We were at that point studying -- I was studying political science, philosophy, and economics -- at graduate school level. I have never been worked so hard in my life, I've never learned so much. And the nice thing compared to today is that while we were by any standard raging lefties, we had conservative professors who kept us intellectually honest, and that is something which the postmodern multicultural university of today may no longer do. We did our identity politics outside of college, but in the classroom it was Leibniz, Descartes, and Kant, and you couldn't handle that with identity politics and facile slogans.

And there you became interested in international politics, or did you bring that to it?

Well, obviously, somebody who crosses cultural, geographic and political borders is almost destined to develop an interest in things international. But I ran into an extraordinary teacher at Swarthmore which, by the way, as a footnote, also highlights that great moment of American liberal arts education. In those days we had all kinds of nationally renowned professors who stayed in places like Swarthmore. And a decade or two later they had all been siphoned off to the great national research universities, and thus it happened with my IR teacher, Kenneth Waltz, who in due time was siphoned off to Berkeley, with a stint in Brandeis. Now Ken Waltz is by any account probably the most influential teacher of international relations in this era, in the postwar era, sixties, seventies and eighties. And I was lucky to have him as a teacher, and I would assume that that encounter shaped, or further intensified my interest in the subject.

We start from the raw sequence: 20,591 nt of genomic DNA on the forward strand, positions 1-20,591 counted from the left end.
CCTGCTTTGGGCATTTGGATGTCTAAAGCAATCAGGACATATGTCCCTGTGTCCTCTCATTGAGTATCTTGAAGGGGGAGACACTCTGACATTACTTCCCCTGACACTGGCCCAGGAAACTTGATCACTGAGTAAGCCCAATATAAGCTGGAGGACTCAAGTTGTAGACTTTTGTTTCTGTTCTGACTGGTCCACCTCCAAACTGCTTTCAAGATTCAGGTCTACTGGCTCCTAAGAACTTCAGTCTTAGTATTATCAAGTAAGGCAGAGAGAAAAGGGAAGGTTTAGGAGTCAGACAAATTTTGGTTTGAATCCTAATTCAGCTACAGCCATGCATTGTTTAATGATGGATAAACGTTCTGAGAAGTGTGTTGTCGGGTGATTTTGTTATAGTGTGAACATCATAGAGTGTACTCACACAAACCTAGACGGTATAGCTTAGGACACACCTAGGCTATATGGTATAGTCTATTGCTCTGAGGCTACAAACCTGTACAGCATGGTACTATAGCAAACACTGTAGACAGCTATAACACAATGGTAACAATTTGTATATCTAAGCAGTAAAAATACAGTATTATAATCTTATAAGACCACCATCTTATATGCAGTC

What is it that you got from Waltz, do you think? Rigor?

Yes. First of all what I got from him was an appreciation of classical political theory as it relates to the study of something as new-fangled, if you wish, as international relations. Remember, this is a discipline that didn't exist before; as an academic discipline it was a postwar phenomenon. So first of all here's a man who tells me, yes, Thucydides and Hobbes and Kant are a very important approach to, and tool for understanding, what we are talking about today, which was nuclear weapons, bipolarity, the Soviet-American struggle, the Cold War, and so on.